#### Transcript Frequent Itemset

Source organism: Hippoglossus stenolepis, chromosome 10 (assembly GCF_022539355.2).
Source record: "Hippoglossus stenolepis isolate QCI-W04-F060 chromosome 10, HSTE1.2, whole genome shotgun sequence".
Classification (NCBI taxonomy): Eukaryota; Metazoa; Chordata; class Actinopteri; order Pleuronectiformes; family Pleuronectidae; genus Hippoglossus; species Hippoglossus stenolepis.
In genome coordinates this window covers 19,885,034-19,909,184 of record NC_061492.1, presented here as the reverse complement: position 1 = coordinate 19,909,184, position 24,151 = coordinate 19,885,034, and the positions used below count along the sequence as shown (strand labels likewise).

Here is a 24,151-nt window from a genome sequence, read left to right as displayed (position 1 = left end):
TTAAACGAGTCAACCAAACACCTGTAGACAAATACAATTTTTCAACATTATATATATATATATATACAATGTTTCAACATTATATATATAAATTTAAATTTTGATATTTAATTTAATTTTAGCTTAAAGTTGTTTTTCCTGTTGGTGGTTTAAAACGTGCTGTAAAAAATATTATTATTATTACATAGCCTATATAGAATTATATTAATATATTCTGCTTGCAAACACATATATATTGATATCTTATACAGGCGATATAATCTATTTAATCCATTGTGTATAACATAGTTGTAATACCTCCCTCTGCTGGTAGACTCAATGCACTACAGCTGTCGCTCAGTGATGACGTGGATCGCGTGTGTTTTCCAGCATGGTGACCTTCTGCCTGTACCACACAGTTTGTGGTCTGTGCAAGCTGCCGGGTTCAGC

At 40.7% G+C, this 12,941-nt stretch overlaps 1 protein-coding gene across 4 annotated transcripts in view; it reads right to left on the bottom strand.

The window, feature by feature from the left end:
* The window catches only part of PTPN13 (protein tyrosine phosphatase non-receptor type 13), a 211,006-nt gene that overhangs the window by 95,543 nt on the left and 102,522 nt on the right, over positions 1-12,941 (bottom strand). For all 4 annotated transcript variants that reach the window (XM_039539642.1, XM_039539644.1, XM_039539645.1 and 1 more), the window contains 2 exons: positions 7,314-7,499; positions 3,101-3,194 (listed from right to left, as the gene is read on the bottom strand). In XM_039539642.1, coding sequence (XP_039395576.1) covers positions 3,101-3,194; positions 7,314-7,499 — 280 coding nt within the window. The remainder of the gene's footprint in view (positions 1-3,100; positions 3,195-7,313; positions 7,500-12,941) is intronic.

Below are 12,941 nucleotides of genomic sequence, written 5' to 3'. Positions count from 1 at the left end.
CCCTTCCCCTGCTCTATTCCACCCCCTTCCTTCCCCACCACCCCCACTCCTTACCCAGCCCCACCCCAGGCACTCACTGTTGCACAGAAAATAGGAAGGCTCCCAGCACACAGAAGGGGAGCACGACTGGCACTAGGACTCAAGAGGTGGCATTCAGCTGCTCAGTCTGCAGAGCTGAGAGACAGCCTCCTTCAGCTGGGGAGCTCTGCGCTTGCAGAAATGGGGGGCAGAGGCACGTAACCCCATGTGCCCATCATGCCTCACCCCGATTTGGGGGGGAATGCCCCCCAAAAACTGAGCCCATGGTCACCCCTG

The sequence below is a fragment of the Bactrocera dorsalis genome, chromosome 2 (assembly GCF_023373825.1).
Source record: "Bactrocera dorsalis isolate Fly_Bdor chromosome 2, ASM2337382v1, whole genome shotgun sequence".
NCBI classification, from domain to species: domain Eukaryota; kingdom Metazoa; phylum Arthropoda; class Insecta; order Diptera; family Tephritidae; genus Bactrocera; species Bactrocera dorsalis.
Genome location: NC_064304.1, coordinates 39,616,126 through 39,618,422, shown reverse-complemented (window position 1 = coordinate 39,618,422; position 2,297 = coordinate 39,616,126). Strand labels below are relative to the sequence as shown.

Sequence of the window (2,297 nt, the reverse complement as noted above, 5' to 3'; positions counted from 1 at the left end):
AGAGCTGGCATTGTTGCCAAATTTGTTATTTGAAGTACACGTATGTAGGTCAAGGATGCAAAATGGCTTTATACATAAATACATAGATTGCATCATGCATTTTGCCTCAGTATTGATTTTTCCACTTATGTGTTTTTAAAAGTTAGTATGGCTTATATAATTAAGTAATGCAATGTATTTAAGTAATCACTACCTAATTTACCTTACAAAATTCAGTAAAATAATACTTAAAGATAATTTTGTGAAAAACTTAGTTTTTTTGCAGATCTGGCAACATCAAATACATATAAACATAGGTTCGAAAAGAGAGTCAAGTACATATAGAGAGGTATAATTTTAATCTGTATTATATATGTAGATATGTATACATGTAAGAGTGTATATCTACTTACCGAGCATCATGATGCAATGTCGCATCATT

AMCS/CS 340: Data Mining Association Rules Xiangliang Zhang King Abdullah University of Science and Technology Outline: Mining Association Rules • Motivation and Definition • High computational complexity • Frequent itemsets mining Apriori algorithm – reduce the number of candidate Frequent-Pattern tree (FP-tree) • Rule Generation • Rule Evaluation • Mining rules with multiple minimum supports Xiangliang Zhang, KAUST AMCS/CS 340: Data Mining 2 The Market-Basket Model • A large set of items e.g., things sold in a supermarket • A large set of baskets, each of which is a small set of the items e.g., each basket lists the things a customer buys once • Goal: Find “interesting” connections between items • Can be used to model any many‐many relationship, not just in the retail setting TID Items 1 Bread, Milk 2 3 4 5 Bread, Diaper, Beer, Eggs Milk, Diaper, Beer, Coke Bread, Milk, Diaper, Beer Bread, Milk, Diaper, Coke 3 The Frequent Itemsets • Simplest question: Find sets of items that appear together “frequently” in baskets TID Items 1 Bread, Milk 2 3 4 5 Bread, Diaper, Beer, Eggs Milk, Diaper, Beer, Coke Bread, Milk, Diaper, Beer Bread, Milk, Diaper, Coke 4 Definition: Frequent Itemset • Itemset A collection of one or more items Example: {Milk, Bread, Diaper} k-itemset An itemset that contains k items TID Items 1 Bread, Milk 2 3 4 5 Bread, Diaper, Beer, Eggs Milk, Diaper, Beer, Coke Bread, Milk, Diaper, Beer Bread, Milk, Diaper, Coke • Support count () Frequency of occurrence of an itemset E.g. ({Milk, Bread,Diaper}) = 2 • Support Fraction of transactions that contain an itemset E.g. s({Milk, Bread, Diaper}) = 2/5 • Frequent Itemset An itemset whose support is greater than or equal to a minsup threshold 5 Definition: Frequent Itemset • Itemset A collection of one or more items Example: {Milk, Bread, Diaper} k-itemset An itemset that contains k items TID Items 1 Bread, Milk 2 3 4 5 Bread, Diaper, Beer, Eggs Milk, Diaper, Beer, Coke Bread, Milk, Diaper, Beer Bread, Milk, Diaper, Coke • Support count () Frequency of occurrence of an itemset E.g. ({Milk, Bread,Diaper}) = 2 • Support Fraction of transactions that contain an itemset E.g. s({Milk, Bread, Diaper}) = 2/5 • Frequent Itemset An itemset whose support is greater than or equal to a minsup threshold Example: Set minsup = 0.5 The frequent 2-itemsests : {Bread, Milk}, {Bread, Dipper} {Milk, Diaper}, {Diaper, Beer} 6 Definition: Association Rule Association Rule – If-then rules, an implication expression of the form X Y, where X and Y are itemsets – Example: {Milk, Diaper} {Beer} TID Items 1 Bread, Milk 2 3 4 5 Bread, Diaper, Beer, Eggs Milk, Diaper, Beer, Coke Bread, Milk, Diaper, Beer Bread, Milk, Diaper, Coke Rule Evaluation Metrics Example: – Support (s) of transactions that contain both X and Y {Milk, Diaper} Beer Fraction – Confidence (c) Measures how often items in Y appear in transactions that contain X s c (Milk , Diaper, Beer ) |T| 2 0.4 5 (Milk, Diaper, Beer ) 2 0.67 (Milk , Diaper ) 3 7 Application of Association Rule 1. Items = products; Baskets = sets of products a customer bought; many people buy beer and diapers together Run a sale on diapers; raise price of beer 2. Items = documents; Baskets = documents containing a similar sentence; Items that appear together too often could represent plagiarism 3. Items = words; Baskets = Web pages; Co‐occurrence of relatively rare words may indicate an interesting relationship 8 Outline: Mining Association Rules • Motivation and Definition • High computational complexity • Frequent itemsets mining Apriori algorithm – reduce the number of candidate Frequent-Pattern tree (FP-tree) • Rule Generation • Rule Evaluation • Mining rules with multiple minimum supports Xiangliang Zhang, KAUST AMCS/CS 340: Data Mining 9 Association Rule Mining Task • Given a set of transactions T, the goal of association rule mining is to find all rules having - support ≥ minsup threshold - confidence ≥ minconf threshold • Brute-force approach: - List all possible association rules - Compute the support and confidence for each rule - Prune rules that fail the minsup and minconf thresholds Computationally prohibitive! 10 Mining Association Rules TID Items 1 Bread, Milk 2 3 4 5 Bread, Diaper, Beer, Eggs Milk, Diaper, Beer, Coke Bread, Milk, Diaper, Beer Bread, Milk, Diaper, Coke Example of Rules: {Milk,Diaper} {Beer} (s=0.4, c=0.67) {Milk,Beer} {Diaper} (s=0.4, c=1.0) {Diaper,Beer} {Milk} (s=0.4, c=0.67) {Beer} {Milk,Diaper} (s=0.4, c=0.67) {Diaper} {Milk,Beer} (s=0.4, c=0.5) {Milk} {Diaper,Beer} (s=0.4, c=0.5) Observations: • All the above rules are binary partitions of the same itemset: {Milk, Diaper, Beer} • Rules originating from the same itemset have identical support but can have different confidence • Thus, we may decouple the support and confidence requirements 11 Mining Association Rules Two-step approach: 1. Frequent Itemset Generation – Generate all itemsets whose support minsup 2. Rule Generation – Generate high confidence rules from each frequent itemset, where each rule is a binary partitioning of a frequent itemset Frequent itemset generation is still computationally expensive Xiangliang Zhang, KAUST AMCS/CS 340: Data Mining 12 Computational Complexity Given d unique items in all transactions: • Total number of itemsets = 2d -1 • Total number of possible association rules: d d k d k R k 1 j 1 j k 3d 2d 1 1 d 1 If d=6, R = 602 rules d (#items) can be 100K (Wal‐Mart) Xiangliang Zhang, KAUST AMCS/CS 340: Data Mining 13 Outline: Mining Association Rules • Motivation and Definition • High computational complexity • Frequent itemsets mining Apriori algorithm – reduce the number of candidate Frequent-Pattern tree (FP-tree) • Rule Generation • Rule Evaluation • Mining rules with multiple minimum supports Xiangliang Zhang, KAUST AMCS/CS 340: Data Mining 14 Reduce the number of candidates Complete search of frequent items = 2d -1 Priory principle: X , Y : X Y - If an itemset is frequent, then all of its subsets must also be frequent if Y is frequent, all X are frequent - If an itemset is infrequent, then all of this parent-sets must also be infrequent if X is infrequent, all Y are infrequent Xiangliang Zhang, KAUST AMCS/CS 340: Data Mining 15 Illustrating Apriori Principle Database D TID Items 1 Bread, Milk 2 Bread, Diaper, Beer, Eggs 3 4 Milk, Diaper, Beer, Coke Bread, Milk, Diaper, Beer 5 Bread, Milk, Diaper, Coke Minimum Support = 3/5 Items (1-itemsets) Scan D Item Bread Coke Milk Beer Diaper Eggs Count 4 2 4 3 4 1 Item Bread Milk Beer Diaper Eliminate Count 4 4 3 4 Generate Pairs (2-itemsets) Itemset Count {Bread,Milk} 3 {Bread,Diaper} 3 {Milk,Diaper} 3 {Beer,Diaper} 3 Itemset Count 3 Eliminate {Bread,Milk} {Bread,Beer} 2 {Bread,Diaper} 3 {Milk,Beer} 2 {Milk,Diaper} 3 {Beer,Diaper} 3 Scan D Generate Itemset {Bread,Milk} {Bread,Beer} {Bread,Diaper} {Milk,Beer} {Milk,Diaper} {Beer,Diaper} Triplets (3-itemsets) Itemset {Bread,Milk,Diaper} {Bread,Diaper,Beer} Milk {Mile,Diaper,Beer} Prune Itemset {Bread,Milk,Diaper} Scan D Itemset Count {Bread,Milk,Diaper} 23 Not a frequent 3-itemset Apriori Algorithm • Let k=1 • Generate frequent itemsets of length 1 • Repeat until no new frequent itemsets are identified 1. Generate length (k+1) candidate itemsets from length k frequent itemsets 2. Prune candidate itemsets containing subsets of length k that are infrequent 3. Count the support of each candidate by scanning the DB 4. Eliminate candidates that are infrequent, leaving only those that are frequent Xiangliang Zhang, KAUST AMCS/CS 340: Data Mining 17 Factors Affecting Complexity Choice of minimum support threshold • lowering support threshold results in more frequent itemsets • this may increase number of candidates and max length of frequent itemsets Dimensionality (number of items) of the data set • more space is needed to store support count of each item • if number of frequent items also increases, both computation and I/O costs may also increase Size of database • since Apriori makes multiple passes, run time of algorithm may increase with number of transactions Average transaction width • transaction width increases with denser data sets • This may increase max length of frequent itemsets Xiangliang Zhang, KAUST AMCS/CS 340: Data Mining 18 Outline: Mining Association Rules • Motivation and Definition • High computational complexity • Frequent itemsets mining Apriori algorithm – reduce the number of candidate Frequent-Pattern tree (FP-tree) • Rule Generation • Rule Evaluation • Mining rules with multiple minimum supports Xiangliang Zhang, KAUST AMCS/CS 340: Data Mining 19 Mining Frequent Patterns Without Candidate Generation • Compress a large database into a compact, FrequentPattern tree (FP-tree) structure - highly condensed, but complete for frequent pattern mining - avoid costly database scans • Develop an efficient, FP-tree-based frequent pattern mining method - A divide-and-conquer methodology: decompose mining tasks into smaller ones - Avoid candidate generation: sub-database test only! Xiangliang Zhang, KAUST AMCS/CS 340: Data Mining 20 FP-tree construction Header Table Item frequency a b c d e 8 7 6 5 3 Steps: 1. Scan DB once, find frequent 1-itemset (single item pattern) 2. Scan DB again, construct FP-tree (One transaction one path in the FP-tree) 21 FP-tree construction: pointers Header table Item a b c d e Pointer Pointers are used to assist frequent itemset generation 22 Benefits of the FP-tree Structure Completeness: • never breaks a long pattern of any transaction • preserves complete information for frequent pattern mining Compactness • One transaction one path in the FP-tree • Paths may overlap: the more the paths overlap, the more compression achieved • Never be larger than the original database (if not count node-links and counts) • Best case: only one single tranche of nodes • The size of a FP-tree depends on how the items are ordered Xiangliang Zhang, KAUST AMCS/CS 340: Data Mining 23 Different FP-tree by ordering items Header Table Item frequency a 8 b 7 c 6 d 5 e 3 Header Table Item frequency e 3 d 5 c 6 b 7 a 8 24 Generating frequent itemset FP-Growth Algorithm: Bottom-up fashion to derive the frequent itemsets ending with a particular item Paths can be accessed rapidly using the pointers associated to e 25 Generating frequent itemset FP-Growth Algorithm: Decompose the frequent itemset generation problem into multiple sub-problems Example: find frequent itemsets including e How to solve the sub-problem? Start from paths containing node e Construct conditional tree for e (if e is frequent) Prefix Paths ending in {de} conditional tree for {de} Prefix Paths ending in {ce} conditional tree for {ce} Prefix Paths ending in {ae} conditional tree for {ae} 27 Example: find frequent itemsets including e How to solve the sub-problem? 1. Check e is frequent or not 2. Convert the prefix paths into conditional FP-tree 1) Update support counts 2) Remove node e 3) Ignore infrequent node b Count(e) =3 > Minsup=2 Frequent Items: {e} 28 Example: find frequent itemsets including e How to solve the sub-problem? (prefix paths and conditional tree with {de}) 1. Check d is frequent or not in the prefix paths ending in {de} Count(d,e) =2 (Minsup=2) Frequent Items: {e} {d,e} 29 Example: find frequent itemsets including e How to solve the sub-problem? (prefix paths and conditional tree with {de}) 2. Convert the prefix paths (ending in {de}) into conditional FP-tree for {de} 1) Update support counts 2) Remove node d 3) Ignore infrequent node c Frequent Items: {e} {d,e} 30 Example: find frequent itemsets including e How to solve the sub-problem? (prefix paths and conditional tree with {de}) 1. Check a is frequent or not in the prefix paths ending in {ade} Count(a) =2 (Minsup=2) Frequent Items: {e} {d,e} {a,d,e} 31 Example: find frequent itemsets including e How to solve the sub-problem? (prefix paths and conditional tree with {ce}) 1. Check c is frequent or not in the prefix paths ending in {e} Count(c,e) =2 (Minsup=2) Frequent Items: {e} {d,e} {a,d,e} {c,e} 32 Example: find frequent itemsets including e How to solve the sub-problem? (prefix paths and conditional tree with {ce}) 2. Convert the prefix paths (ending in {ce}) into conditional FP-tree for {ce} 1) Update support counts 2) Remove node c Frequent Items: {e} {d,e} {a,d,e} {c,e} 33 Example: find frequent itemsets including e How to solve the sub-problem? (prefix paths and conditional tree with {ce}) 1. Check a is frequent or not in the prefix paths ending in {ace} Count(a) =1 (Minsup=2) Frequent Items: {e} {d,e} {a,d,e} {c,e} 34 Example: find frequent itemsets including e How to solve the sub-problem? (prefix paths and conditional tree with {ae}) 1. Check a is frequent or not in the prefix paths ending in {ae} Count(a,e) =2 (Minsup=2) Frequent Items: {e} {d,e} {a,d,e} {c,e} {a,e} 35 Mining Frequent Itemset using FP-tree General idea (divide-and-conquer) • Recursively grow frequent pattern path using the FP-tree • At each step, a conditional FP-tree is constructed by updating the frequency counts along the prefix paths and removing all infrequent items Properties • Sub-problems are disjoint No duplicate itemsets • FP-growth is an order of magnitude faster Apriori algorithm (depends on the compaction factor of data) - No candidate generation, no candidate test - Use compact data structure - Eliminate repeated database scan - Basic operation is counting and FP-tree building Xiangliang Zhang, KAUST AMCS/CS 340: Data Mining 36 Compacting the Output of Frequent Itemsets --Maximal vs Closed Itemsets • Maximal Frequent itemsets: no immediate superset is frequent • Closed itemsets: no immediate superset has the same count (> 0). Stores not only frequent information, but exact counts. Frequent Itemsets Closed Frequent Itemsets Maximal Frequent Itemsets 51 Example: Maximal vs Closed Itemsets Xiangliang Zhang, KAUST AMCS/CS 340: Data Mining 52 Outline: Mining Association Rules • Motivation and Definition • High computational complexity • Frequent itemsets mining Apriori algorithm – reduce the number of candidate Frequent-Pattern tree (FP-tree) • Rule Generation • Rule Evaluation • Mining rules with multiple minimum supports Xiangliang Zhang, KAUST AMCS/CS 340: Data Mining 53 Rule Generation • Given a frequent itemset L, find all non-empty subsets f L such that f L – f satisfies the minimum confidence requirement If {A,B,C,D} is a frequent itemset, candidate rules: ABC D, A BCD, AB CD, BD AC, ABD C, B ACD, AC BD, CD AB, ACD B, C ABD, AD BC, BCD A, D ABC BC AD, • If |L| = k, then there are 2k – 2 candidate association rules (ignoring L and L) 54 Rule Generation How to efficiently generate rules from frequent itemsets? In general, confidence does not have an anti-monotone property c(ABC D) can be larger or smaller than c(AB D) s(ABCD) c(ABCD) = ------------s(ABC) s(ABD) c(ABD) =-----------s(AB) only s(ABC) < s(AB), s(ABCD) < s(ABD) (support has monotone property) But confidence of rules generated from the same itemset has an anti-monotone property e.g., L = {A,B,C,D}: c(ABC D) c(AB CD) c(A BCD) Computing the confidence of a rule does not require additional scans of data 55 Rule Generation for Apriori Algorithm Apriori algorithm: • level-wise approach for generating association rules • each level: same number of items in rule consequent • rules with t consequent items are used to generate rules with t+1 consequent items ABCD=>{ } BCD=>A CD=>AB BD=>AC D=>ABC ACD=>B BC=>AD C=>ABD ABD=>C AD=>BC B=>ACD ABC=>D AC=>BD A=>BCD AB=>CD 56 Rule Generation for Apriori Algorithm • Candidate rule is generated by merging two rules that share the same prefix in the rule consequent • Join(CD=>AB,BD=>AC) would produce the candidate rule D => ABC • Prune rule D=>ABC if its subset AD=>BC does not have high confidence CD=>AB BD=>AC D=>ABC Xiangliang Zhang, KAUST AMCS/CS 340: Data Mining 57 Rule Generation for Apriori Algorithm Low-confidence Rules BCD=>A CD=>AB BD=>AC D=>ABC ABCD=>{ } ACD=>B BC=>AD C=>ABD Pruned Rules (all rules containing item A as consequent) ABD=>C AD=>BC B=>ACD ABC=>D AC=>BD AB=>CD A=>BCD 58 Outline: Mining Association Rules • Motivation and Definition • High computational complexity • Frequent itemsets mining Apriori algorithm – reduce the number of candidate Frequent-Pattern tree (FP-tree) • Rule Generation • Rule Evaluation • Mining rules with multiple minimum supports Xiangliang Zhang, KAUST AMCS/CS 340: Data Mining 59 Interesting rules ? • Rules with high support and confidence may be useful, but not “interesting” The “then” part is a frequent action in “if-them” rules Example: {Milk,Beer} {Diaper} (s=0.4, c=1.0) Prob(Diaper) = 4/5 = 0.8 • high interest suggests a cause that might be worth investigating TID Items 1 Bread, Milk 2 3 4 5 Bread, Diaper, Beer, Eggs Milk, Diaper, Beer, Coke Bread, Milk, Diaper, Beer Bread, Milk, Diaper, Coke 60 Computing Interestingness Measure Given a rule X Y, information needed to compute rule interestingness can be obtained from a contingency table Contingency table for X Y Y Y X f11 f10 f1+ X f01 f00 fo+ f+0 |T| f+1 f11: f10: f01: f00: the # of transactions containing both X and Y the # of transactions containing only X, no Y the # of transactions containing only Y, no X the # of transactions containing no X, no Y Used to define various measures support (f11/|T|), confidence(f11/f1+), lift, Gini, J-measure, etc 62 Drawback of Confidence Coffee Coffee Tea 15 5 20 Tea 75 5 80 90 10 100 Association Rule: Tea Coffee Confidence= P(Coffee|Tea) = 15/20 = 0.75 but P(Coffee) = 90/100 = 0.9 Although confidence is high, rule is misleading P(Coffee|Tea) =75/80= 0.9375 63 Example: Lift/Interest Coffee Coffee Tea 15 5 20 Tea 75 5 80 90 10 100 Association Rule: Tea Coffee Confidence= P(Coffee|Tea) = 15/20 = 0.75 but P(Coffee) = 90/100 = 0.9 Lift = 0.75/0.9= 0.8333 (< 1, therefore is negatively associated) 66 There are lots of measures proposed in the literature Tan,Steinbach, Kumar Introduction to Data Mining Outline: Mining Association Rules • Motivation and Definition • High computational complexity • Frequent itemsets mining Apriori algorithm – reduce the number of candidate Frequent-Pattern tree (FP-tree) • Rule Generation • Rule Evaluation • Mining rules with multiple minimum supports Xiangliang Zhang, KAUST AMCS/CS 340: Data Mining 71 Threshold for rules ? • How to set the appropriate minsup threshold? If minsup is set too high, we could miss itemsets involving interesting rare items (e.g., expensive products, jewelry) If minsup is set too low, - it is computationally expensive - the number of itemsets is very large - extract spurious patterns (cross-support patterns having weak correlations, e.g. milk (s=0.7) and caviar (s=0.0004) ) • Using a single minimum support threshold may not be effective Xiangliang Zhang, KAUST AMCS/CS 340: Data Mining 72 Problems with the single minsup • Single minsup: It assumes that all items in the data are of the same nature and/or have similar frequencies. • Not true: In many applications, some items appear very frequently in the data, while others rarely appear. E.g., in a supermarket, people buy food processor and cooking pan much less frequently than they buy bread and milk. Xiangliang Zhang, KAUST AMCS/CS 340: Data Mining 73 Multiple minsups model • Each item i can have a minimum item support MIS(i) • The minimum support of a rule R is expressed as the lowest MIS value of the items that appear in the rule. i.e., a rule R: a1, a2, …, ak ak+1, …, ar satisfies its minimum support if its actual support is min(MIS(a1), MIS(a2), …, MIS(ar)). • By providing different MIS values for different items, the user effectively expresses different support requirements for different rules. Xiangliang Zhang, KAUST AMCS/CS 340: Data Mining 74 Multiple Minimum Support How to apply multiple minimum supports? MS(i): minimum support for item i e.g.: MIS(Milk)=5%, MIS(Coke) = 3%, MIS(Broccoli)=0.1%, MIS(Salmon)=0.5% MIS({Milk, Broccoli}) = min (MIS(Milk), MIS(Broccoli)) = 0.1% Challenge: Support is no longer anti-monotone Suppose: Support(Milk, Coke) = 1.5% and Support(Milk, Coke, Broccoli) = 0.5% {Milk,Coke} is infrequent but {Milk,Coke,Broccoli} is frequent Xiangliang Zhang, KAUST AMCS/CS 340: Data Mining 75 Summary • Association rule mining has been extensively studied in the data mining community. • There are many efficient algorithms and model variations • Other related work includes - Multi-level or generalized rule mining Constrained rule mining Incremental rule mining Maximal frequent itemset mining Numeric association rule mining Rule interestingness and visualization Parallel algorithms … Xiangliang Zhang, KAUST AMCS/CS 340: Data Mining 79 Related Resources • Tools, Softwares A set of software for Frequent pattern Mining: Apriori, Eclat, FPgrowth, RElim, SaM etc. http://www.borgelt.net/fpm.html Frequent Itemset Mining Implementations Repository http://fimi.cs.helsinki.fi/src/ Arules: Mining association rules and frequent itemsets http://cran.r-project.org/web/packages/arules/index.html • Annotated Bibliography on Association Rule Mining http://michael.hahsler.net/research/bib/association_rules/ • Apriori Demo in Silverlight, http://codeding.com/?article=13 Xiangliang Zhang, KAUST AMCS/CS 340: Data Mining 80 References: Frequent-pattern Mining • • • • • • • • • • • R. Agarwal, C. Aggarwal, and V. V. V. Prasad. A tree projection algorithm for generation of frequent itemsets. In Journal of Parallel and Distributed Computing (Special Issue on High Performance Data Mining), 2000. R. Agrawal, T. Imielinski, and A. Swami. Mining association rules between sets of items in large databases. SIGMOD'93, 207-216, Washington, D.C. R. Agrawal and R. Srikant. Fast algorithms for mining association rules. VLDB'94. J. Han, J. Pei, and Y. Yin. Mining frequent patterns without candidate generation. SIGMOD’00. H. Mannila, H. Toivonen, and A. I. Verkamo. Efficient algorithms for discovering association rules. KDD'94. A. Savasere, E. Omiecinski, and S. Navathe. An efficient algorithm for mining association rules in large databases. VLDB'95. C. Silverstein, S. Brin, R. Motwani, and J. Ullman. Scalable techniques for mining causal structures. VLDB'98. R. Srikant and R. Agrawal. Mining generalized association rules. VLDB'95. R. Srikant and R. Agrawal. Mining quantitative association rules in large relational tables. SIGMOD'96. H. Toivonen. Sampling large databases for association rules. VLDB'96. M.J. Zaki, S. Parthasarathy, M. Ogihara, and W. Li. New algorithms for fast discovery of association rules. KDD’97. Xiangliang Zhang, KAUST AMCS/CS 340: Data Mining 81 References: Performance Improvements • • • • • • • • S. Brin, R. Motwani, J. D. Ullman, and S. Tsur. Dynamic itemset counting and implication rules for market basket analysis. SIGMOD'97, 1997. D.W. Cheung, J. Han, V. Ng, and C.Y. Wong. Maintenance of discovered association rules in large databases: An incremental updating technique. ICDE'96, T. Fukuda, Y. Morimoto, S. Morishita, and T. Tokuyama. Data mining using twodimensional optimized association rules: Scheme, algorithms, and visualization. SIGMOD'96, Montreal, Canada. E.-H. Han, G. Karypis, and V. Kumar. Scalable parallel data mining for association rules. SIGMOD'97, Tucson, Arizona. G. Piatetsky-Shapiro. Discovery, analysis, and presentation of strong rules. In G. Piatetsky-Shapiro and W. J. Frawley, Knowledge Discovery in Databases,. AAAI/MIT Press, 1991. S. Sarawagi, S. Thomas, and R. Agrawal. Integrating association rule mining with relational database systems: Alternatives and implications. SIGMOD'98. K. Yoda, T. Fukuda, Y. Morimoto, S. Morishita, and T. Tokuyama. Computing optimized rectilinear regions for association rules. KDD'97. M. J. Zaki, S. Parthasarathy, M. Ogihara, and W. Li. Parallel algorithm for discovery of association rules. Data Mining and Knowledge Discovery, 1:343-374, 1997. Xiangliang Zhang, KAUST AMCS/CS 340: Data Mining What you should know • What is the motivation of association rule mining? • What are the basic steps for mining association rules? • How does Apriori algorithm work? • What is the issue of Apriori algorithm? How to solve it? • How does Frequent-Pattern tree work? • How to generate rules from frequent itemsets? • How to mine rules with multiple minimum supports? • How to evaluate the Rules? Xiangliang Zhang, KAUST AMCS/CS 340: Data Mining 83 Demo 1. Apriori on “census” data http://www.borgelt.net/apriori.html 2. Apriori Demo in Silverlight, http://codeding.com/?article=13 Xiangliang Zhang, KAUST AMCS/CS 340: Data Mining 84